- The methodology can also be flexibly applied from the national down to local level to different sectors and different hazards.
- It provides key information for programme-based approaches, insurance approaches and has potential to support National Adaption Plans’ (NAPs) development.
- Last but not least, it is open source and has been used in different developing countries with a focus on vulnerable populations.
Question 3: Could you please introduce us to the ACRI+ project? Which role does ECA play in the project?
A collaboration between GIZ and MCII, ACRI+ (Advancing Climate Risk Insurance Plus) is developing integrated solutions for climate risk management (ICRM). The goal is to enable people and their governments to better deal with the consequences of climate change. ACRI+ even goes one step further – that is the plus in the acronym – by planning for residual risk as a separate step in the climate risk management approach. The project is focusing on four different sectors (agriculture, urban areas, renewable energies and SMEs) in four different countries, where the ICRM approach is currently developed and tested.
The ACRI+ approach strives to explore new ways of how to apply climate insurance: Together with local authorities and private sector partners, insurance solutions that are linked to all of the phases of the disaster risk management cycle should be developed. Using the ICRM approach, we create the opportunity to prepare long-term for climate change and its serious consequences.
The second key focus of ACRI+ is to gather the experiences of different international organizations in the application of climate risk insurance and strategic climate risk planning and channel them to the international dialogues on climate change. This is one of our main roles at COP 23.
The ECA approach plays a key role in three of the 5 (five) phases of the ICRM disaster management cycle. The approach, in combination with its integrated tool climada (additional information available here) offers a comprehensive risk analysis of extreme weather events and their direct and indirect effects on people, the environment, and the economy. A ranking of measures including risk transfer can also inform about the benefits of solutions such as build-back-better.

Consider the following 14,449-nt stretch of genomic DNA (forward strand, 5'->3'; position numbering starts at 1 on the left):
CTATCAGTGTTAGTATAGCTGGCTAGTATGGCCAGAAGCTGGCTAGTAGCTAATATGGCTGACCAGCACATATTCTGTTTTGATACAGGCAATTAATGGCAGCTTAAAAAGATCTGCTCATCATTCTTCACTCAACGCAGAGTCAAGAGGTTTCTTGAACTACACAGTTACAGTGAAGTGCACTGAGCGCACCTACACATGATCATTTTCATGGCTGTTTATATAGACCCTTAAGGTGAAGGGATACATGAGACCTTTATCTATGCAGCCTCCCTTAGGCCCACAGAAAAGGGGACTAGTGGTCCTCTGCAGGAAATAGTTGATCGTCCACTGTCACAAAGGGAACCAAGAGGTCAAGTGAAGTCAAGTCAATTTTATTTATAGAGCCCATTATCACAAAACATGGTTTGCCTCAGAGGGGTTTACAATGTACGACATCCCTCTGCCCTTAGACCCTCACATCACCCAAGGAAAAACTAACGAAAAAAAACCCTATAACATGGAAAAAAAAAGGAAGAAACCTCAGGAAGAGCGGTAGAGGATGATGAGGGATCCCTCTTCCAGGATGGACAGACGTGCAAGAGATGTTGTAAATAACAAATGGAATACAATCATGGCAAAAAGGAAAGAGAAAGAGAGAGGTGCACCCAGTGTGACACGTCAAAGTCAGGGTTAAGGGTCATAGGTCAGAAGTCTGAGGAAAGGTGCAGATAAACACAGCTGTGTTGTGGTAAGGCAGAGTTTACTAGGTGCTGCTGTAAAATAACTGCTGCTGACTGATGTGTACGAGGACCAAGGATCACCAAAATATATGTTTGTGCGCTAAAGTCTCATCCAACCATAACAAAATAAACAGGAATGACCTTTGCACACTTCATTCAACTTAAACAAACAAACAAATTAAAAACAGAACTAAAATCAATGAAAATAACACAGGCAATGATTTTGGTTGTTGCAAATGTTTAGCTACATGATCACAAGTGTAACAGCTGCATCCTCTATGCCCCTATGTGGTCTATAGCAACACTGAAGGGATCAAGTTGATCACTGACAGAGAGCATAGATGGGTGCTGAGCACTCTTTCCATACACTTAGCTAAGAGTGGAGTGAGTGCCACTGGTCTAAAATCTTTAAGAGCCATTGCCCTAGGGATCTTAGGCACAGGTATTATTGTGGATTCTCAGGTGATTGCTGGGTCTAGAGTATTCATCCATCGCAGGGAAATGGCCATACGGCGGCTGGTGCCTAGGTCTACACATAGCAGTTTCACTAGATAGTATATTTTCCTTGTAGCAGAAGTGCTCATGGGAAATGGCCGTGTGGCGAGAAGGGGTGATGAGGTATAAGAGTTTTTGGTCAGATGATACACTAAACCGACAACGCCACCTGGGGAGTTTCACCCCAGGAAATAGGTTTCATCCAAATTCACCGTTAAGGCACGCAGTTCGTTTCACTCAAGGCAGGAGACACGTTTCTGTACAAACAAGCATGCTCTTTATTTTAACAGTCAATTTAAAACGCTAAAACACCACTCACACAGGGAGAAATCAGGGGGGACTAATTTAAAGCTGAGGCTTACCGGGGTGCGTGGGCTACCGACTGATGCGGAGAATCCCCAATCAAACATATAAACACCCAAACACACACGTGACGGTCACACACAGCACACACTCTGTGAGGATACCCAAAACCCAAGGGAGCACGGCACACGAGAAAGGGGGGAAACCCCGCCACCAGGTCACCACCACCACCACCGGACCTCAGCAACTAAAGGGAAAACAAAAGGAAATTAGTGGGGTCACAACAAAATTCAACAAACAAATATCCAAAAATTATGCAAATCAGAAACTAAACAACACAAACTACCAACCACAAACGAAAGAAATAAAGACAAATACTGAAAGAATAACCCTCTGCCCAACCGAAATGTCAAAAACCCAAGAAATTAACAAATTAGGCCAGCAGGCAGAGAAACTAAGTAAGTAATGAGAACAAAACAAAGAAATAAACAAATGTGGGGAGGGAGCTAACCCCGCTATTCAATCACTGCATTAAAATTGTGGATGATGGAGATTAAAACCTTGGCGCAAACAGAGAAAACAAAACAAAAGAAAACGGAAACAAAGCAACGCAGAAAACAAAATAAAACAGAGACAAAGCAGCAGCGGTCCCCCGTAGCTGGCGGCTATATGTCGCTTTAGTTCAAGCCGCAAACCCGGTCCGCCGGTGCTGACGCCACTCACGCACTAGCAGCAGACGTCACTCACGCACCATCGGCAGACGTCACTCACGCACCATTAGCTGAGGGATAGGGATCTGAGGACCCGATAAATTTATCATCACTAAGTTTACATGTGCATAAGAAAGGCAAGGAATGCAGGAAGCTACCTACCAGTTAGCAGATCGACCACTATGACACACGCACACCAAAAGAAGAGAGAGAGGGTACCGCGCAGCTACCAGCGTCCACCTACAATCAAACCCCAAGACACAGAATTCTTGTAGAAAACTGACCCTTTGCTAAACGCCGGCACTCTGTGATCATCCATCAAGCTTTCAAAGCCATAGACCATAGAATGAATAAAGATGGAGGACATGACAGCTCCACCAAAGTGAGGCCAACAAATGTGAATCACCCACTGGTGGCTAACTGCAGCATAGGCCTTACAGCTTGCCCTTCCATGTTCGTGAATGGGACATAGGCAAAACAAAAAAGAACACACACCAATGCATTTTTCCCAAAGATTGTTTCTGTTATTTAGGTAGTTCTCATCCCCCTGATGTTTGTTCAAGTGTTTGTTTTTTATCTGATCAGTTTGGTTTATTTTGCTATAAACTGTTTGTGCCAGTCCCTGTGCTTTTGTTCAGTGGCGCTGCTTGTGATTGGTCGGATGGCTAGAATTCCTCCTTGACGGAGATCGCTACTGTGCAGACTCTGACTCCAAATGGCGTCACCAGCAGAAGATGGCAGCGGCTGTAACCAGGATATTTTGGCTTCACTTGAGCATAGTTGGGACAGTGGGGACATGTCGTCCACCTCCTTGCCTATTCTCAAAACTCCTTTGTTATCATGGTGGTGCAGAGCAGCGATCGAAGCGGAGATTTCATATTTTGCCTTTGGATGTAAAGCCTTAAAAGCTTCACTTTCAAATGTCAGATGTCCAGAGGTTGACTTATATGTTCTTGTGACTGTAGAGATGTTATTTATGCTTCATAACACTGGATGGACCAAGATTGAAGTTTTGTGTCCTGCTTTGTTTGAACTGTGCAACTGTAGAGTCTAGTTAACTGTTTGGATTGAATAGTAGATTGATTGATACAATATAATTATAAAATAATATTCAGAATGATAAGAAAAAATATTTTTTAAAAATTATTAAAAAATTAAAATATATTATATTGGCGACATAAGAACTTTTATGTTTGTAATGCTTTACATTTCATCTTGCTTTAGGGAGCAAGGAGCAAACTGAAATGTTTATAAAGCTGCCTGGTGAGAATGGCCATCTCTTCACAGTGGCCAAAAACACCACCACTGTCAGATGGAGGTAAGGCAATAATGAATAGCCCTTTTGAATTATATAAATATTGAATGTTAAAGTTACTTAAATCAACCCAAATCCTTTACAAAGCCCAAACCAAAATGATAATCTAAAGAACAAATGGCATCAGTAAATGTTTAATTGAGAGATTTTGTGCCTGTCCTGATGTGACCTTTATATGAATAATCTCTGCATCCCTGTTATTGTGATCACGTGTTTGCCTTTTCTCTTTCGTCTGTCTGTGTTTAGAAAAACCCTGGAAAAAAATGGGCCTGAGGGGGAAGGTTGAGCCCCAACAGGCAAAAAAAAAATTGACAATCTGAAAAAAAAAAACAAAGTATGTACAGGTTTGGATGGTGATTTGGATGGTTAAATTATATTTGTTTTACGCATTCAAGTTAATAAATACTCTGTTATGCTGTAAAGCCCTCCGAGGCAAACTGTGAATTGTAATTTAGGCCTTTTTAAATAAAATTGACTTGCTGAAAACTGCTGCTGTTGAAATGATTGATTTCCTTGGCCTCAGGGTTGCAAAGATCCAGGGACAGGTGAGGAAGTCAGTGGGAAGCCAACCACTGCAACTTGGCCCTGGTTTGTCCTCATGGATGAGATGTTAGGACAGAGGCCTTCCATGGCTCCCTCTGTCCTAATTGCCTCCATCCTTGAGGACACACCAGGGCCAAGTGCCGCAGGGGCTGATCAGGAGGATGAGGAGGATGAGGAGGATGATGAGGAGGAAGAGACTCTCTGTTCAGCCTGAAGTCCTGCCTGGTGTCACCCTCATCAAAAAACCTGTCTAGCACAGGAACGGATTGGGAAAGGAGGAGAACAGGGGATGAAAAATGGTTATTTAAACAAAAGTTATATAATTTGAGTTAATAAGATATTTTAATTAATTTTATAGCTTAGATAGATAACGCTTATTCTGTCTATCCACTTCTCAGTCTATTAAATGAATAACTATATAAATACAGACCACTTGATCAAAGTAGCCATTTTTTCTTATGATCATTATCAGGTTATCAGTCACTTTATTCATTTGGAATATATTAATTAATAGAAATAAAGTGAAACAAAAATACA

Question 4: What developments do you see in the field of decision making support instruments for climate risk management?
There is already a plethora of decision support system designed, which are not necessarily resulting in better decisions, or in decisions that are not applied or implemented. In my opinion, it is because these tools do not fully integrate concepts relevant for climate risk management, and because most of these tools offer only a technical solution. The upcoming challenges are how to allocate investments for climate risk management and how to embed these decisions in the political process.
In terms of risk transfer, there is a need to quantify the benefits of a particular product. It would certainly raise the acceptance of climate insurance if beneficiaries could place a dollar value on it and compare it to other options.
There is also the question of uncertainty. Few decision making tools address it explicitly. In the context of climate change, and socio-economic scenarios, it is crucial to include the concept of uncertainty in the decisions we make. However, in my opinion, uncertainties remain extremely difficult to communicate, because they convey the message that decisions are based on poor bases. Nevertheless, more effort should be made in this direction.